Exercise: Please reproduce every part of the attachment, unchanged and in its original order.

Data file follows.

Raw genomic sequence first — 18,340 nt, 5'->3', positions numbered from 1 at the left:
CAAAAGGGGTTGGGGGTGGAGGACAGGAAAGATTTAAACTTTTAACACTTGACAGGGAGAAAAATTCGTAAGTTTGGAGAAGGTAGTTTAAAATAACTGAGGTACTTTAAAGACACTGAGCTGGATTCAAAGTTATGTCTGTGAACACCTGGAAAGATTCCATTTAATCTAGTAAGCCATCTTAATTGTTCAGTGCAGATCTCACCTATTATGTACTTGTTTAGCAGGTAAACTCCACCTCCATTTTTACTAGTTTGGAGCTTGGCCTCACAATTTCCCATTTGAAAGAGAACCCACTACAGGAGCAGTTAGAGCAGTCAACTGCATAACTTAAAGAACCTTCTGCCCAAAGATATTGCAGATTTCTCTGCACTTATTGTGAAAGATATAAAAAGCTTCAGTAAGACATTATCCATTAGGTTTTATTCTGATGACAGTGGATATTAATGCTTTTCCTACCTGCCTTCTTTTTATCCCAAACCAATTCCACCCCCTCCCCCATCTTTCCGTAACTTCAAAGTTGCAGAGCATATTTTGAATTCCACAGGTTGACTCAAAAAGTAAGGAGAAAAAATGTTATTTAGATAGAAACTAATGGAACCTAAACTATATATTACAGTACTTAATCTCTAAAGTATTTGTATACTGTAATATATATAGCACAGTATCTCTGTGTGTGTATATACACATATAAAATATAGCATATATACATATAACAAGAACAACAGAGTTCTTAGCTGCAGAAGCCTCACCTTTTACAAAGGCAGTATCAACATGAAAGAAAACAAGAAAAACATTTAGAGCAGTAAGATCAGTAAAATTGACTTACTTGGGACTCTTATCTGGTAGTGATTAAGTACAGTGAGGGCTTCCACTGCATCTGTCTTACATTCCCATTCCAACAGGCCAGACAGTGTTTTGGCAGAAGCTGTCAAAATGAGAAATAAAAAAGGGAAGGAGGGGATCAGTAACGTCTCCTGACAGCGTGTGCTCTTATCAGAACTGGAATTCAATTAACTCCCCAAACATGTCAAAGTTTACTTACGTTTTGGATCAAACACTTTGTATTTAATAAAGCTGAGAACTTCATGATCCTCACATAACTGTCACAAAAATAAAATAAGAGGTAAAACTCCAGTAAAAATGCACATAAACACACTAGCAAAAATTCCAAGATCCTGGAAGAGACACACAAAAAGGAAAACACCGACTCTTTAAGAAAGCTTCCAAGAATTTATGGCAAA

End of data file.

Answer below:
Raw genomic sequence first — 18,340 nt, 5'->3', positions numbered from 1 at the left:
CAAAAGGGGTTGGGGGTGGAGGACAGGAAAGATTTAAACTTTTAACACTTGACAGGGAGAAAAATTCGTAAGTTTGGAGAAGGTAGTTTAAAATAACTGAGGTACTTTAAAGACACTGAGCTGGATTCAAAGTTATGTCTGTGAACACCTGGAAAGATTCCATTTAATCTAGTAAGCCATCTTAATTGTTCAGTGCAGATCTCACCTATTATGTACTTGTTTAGCAGGTAAACTCCACCTCCATTTTTACTAGTTTGGAGCTTGGCCTCACAATTTCCCATTTGAAAGAGAACCCACTACAGGAGCAGTTAGAGCAGTCAACTGCATAACTTAAAGAACCTTCTGCCCAAAGATATTGCAGATTTCTCTGCACTTATTGTGAAAGATATAAAAAGCTTCAGTAAGACATTATCCATTAGGTTTTATTCTGATGACAGTGGATATTAATGCTTTTCCTACCTGCCTTCTTTTTATCCCAAACCAATTCCACCCCCTCCCCCATCTTTCCGTAACTTCAAAGTTGCAGAGCATATTTTGAATTCCACAGGTTGACTCAAAAAGTAAGGAGAAAAAATGTTATTTAGATAGAAACTAATGGAACCTAAACTATATATTACAGTACTTAATCTCTAAAGTATTTGTATACTGTAATATATATAGCACAGTATCTCTGTGTGTGTATATACACATATAAAATATAGCATATATACATATAACAAGAACAACAGAGTTCTTAGCTGCAGAAGCCTCACCTTTTACAAAGGCAGTATCAACATGAAAGAAAACAAGAAAAACATTTAGAGCAGTAAGATCAGTAAAATTGACTTACTTGGGACTCTTATCTGGTAGTGATTAAGTACAGTGAGGGCTTCCACTGCATCTGTCTTACATTCCCATTCCAACAGGCCAGACAGTGTTTTGGCAGAAGCTGTCAAAATGAGAAATAAAAAAGGGAAGGAGGGGATCAGTAACGTCTCCTGACAGCGTGTGCTCTTATCAGAACTGGAATTCAATTAACTCCCCAAACATGTCAAAGTTTACTTACGTTTTGGATCAAACACTTTGTATTTAATAAAGCTGAGAACTTCATGATCCTCACATAACTGTCACAAAAATAAAATAAGAGGTAAAACTCCAGTAAAAATGCACATAAACACACTAGCAAAAATTCCAAGATCCTGGAAGAGACACACAAAAAGGAAAACACCGACTCTTTAAGAAAGCTTCCAAGAATTTATGGCAAA